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Tetralogy Of Fallot In Children
WHAT YOU NEED TO KNOW:
- A narrowed blood vessel that connects the heart to the lungs
- A hole in the wall that separates the heart
- Aorta (major artery) growth from both sides of the heart instead of from one side as normal
- Blood flow that backs up and causes the right side of the heart to enlarge and thicken
- Medicines help your child's heart beat strongly and regularly, or help get rid of extra fluid.
- Do not give aspirin to children under 18 years of age. Your child could develop Reye syndrome if he takes aspirin. Reye syndrome can cause life-threatening brain and liver damage. Check your child's medicine labels for aspirin, salicylates, or oil of wintergreen.
- Give your child's medicine as directed. Contact your child's healthcare provider if you think the medicine is not working as expected. Tell him or her if your child is allergic to any medicine. Keep a current list of the medicines, vitamins, and herbs your child takes. Include the amounts, and when, how, and why they are taken. Bring the list or the medicines in their containers to follow-up visits. Carry your child's medicine list with you in case of an emergency.
Follow up with your child's healthcare provider as directed:
Write down your questions so you remember to ask them during your visits.
Care for your child:
- Place your child on his side and pull his knees up to his chest if he turns blue. This will help increase blood flow to his lungs.
- Keep your child's gums and teeth clean and healthy. Brush your child's gums or teeth regularly. Ask if your child needs antibiotics when he gets his teeth cleaned.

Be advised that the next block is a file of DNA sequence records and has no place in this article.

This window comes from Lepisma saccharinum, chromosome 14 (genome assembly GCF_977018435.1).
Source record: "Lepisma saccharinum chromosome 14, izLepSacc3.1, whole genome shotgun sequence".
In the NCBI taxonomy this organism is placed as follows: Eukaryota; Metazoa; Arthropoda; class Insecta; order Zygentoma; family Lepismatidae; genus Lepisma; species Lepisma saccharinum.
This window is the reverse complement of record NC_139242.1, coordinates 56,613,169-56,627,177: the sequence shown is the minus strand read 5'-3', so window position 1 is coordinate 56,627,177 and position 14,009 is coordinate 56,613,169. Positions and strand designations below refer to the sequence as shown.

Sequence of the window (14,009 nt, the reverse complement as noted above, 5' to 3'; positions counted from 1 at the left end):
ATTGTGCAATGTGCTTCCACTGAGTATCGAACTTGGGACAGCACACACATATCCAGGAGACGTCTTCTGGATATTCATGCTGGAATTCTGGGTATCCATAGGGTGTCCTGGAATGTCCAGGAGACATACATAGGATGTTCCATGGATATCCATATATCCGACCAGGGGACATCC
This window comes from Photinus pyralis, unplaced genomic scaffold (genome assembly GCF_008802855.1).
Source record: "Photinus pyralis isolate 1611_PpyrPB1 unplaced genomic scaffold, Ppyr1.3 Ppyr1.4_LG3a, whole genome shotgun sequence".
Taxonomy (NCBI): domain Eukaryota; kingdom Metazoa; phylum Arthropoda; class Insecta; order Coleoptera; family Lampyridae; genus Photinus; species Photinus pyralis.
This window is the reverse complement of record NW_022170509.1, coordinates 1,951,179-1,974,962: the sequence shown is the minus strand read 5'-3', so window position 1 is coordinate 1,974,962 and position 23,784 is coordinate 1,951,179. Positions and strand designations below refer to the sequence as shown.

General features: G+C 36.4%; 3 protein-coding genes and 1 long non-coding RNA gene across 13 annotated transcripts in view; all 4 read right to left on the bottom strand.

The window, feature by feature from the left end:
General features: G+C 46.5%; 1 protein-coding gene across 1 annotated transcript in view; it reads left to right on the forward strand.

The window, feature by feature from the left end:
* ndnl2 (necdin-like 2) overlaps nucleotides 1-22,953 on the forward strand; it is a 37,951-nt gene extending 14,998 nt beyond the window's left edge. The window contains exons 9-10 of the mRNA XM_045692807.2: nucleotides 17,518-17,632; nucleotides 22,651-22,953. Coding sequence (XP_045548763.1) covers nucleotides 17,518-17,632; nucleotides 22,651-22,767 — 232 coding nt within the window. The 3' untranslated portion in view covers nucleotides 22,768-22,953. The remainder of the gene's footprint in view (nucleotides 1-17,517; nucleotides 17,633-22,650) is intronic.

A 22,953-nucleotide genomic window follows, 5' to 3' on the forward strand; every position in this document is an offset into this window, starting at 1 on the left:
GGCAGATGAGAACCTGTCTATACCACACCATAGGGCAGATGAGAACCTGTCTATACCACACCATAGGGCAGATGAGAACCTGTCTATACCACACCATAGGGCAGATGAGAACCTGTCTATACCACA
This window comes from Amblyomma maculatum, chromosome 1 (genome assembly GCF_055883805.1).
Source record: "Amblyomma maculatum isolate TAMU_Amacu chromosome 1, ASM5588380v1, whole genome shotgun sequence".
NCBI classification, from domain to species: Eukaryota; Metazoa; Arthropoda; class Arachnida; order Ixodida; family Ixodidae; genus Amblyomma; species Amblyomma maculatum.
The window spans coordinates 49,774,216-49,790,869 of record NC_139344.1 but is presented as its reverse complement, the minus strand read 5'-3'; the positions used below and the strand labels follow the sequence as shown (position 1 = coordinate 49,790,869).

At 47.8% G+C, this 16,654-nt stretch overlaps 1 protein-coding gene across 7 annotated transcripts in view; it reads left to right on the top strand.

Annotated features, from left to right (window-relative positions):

- Do not smoke around your child. If you smoke, it is never too late to quit. Smoke can harm your child's heart and lungs and make it hard for him to breathe. Ask for information if you need help quitting.
- Have your child vaccinated to help protect him against infections caused by viruses or bacteria. Ask for more information about vaccinations for your child.
Contact your child's healthcare provider if:
- Your child has a fever.
- Your child's signs and symptoms get worse.
- Your child is unusually fussy or irritable.
- Your child has weakness.
- You have questions or concerns about your child's condition or care.
Return to the emergency department if:
- Your child has sudden trouble breathing.
- Your child has a seizure.
- Your child faints.
- Your child's lips or fingernails are blue or white in color.
Always consult your healthcare provider to ensure the information displayed on this page applies to your personal circumstances.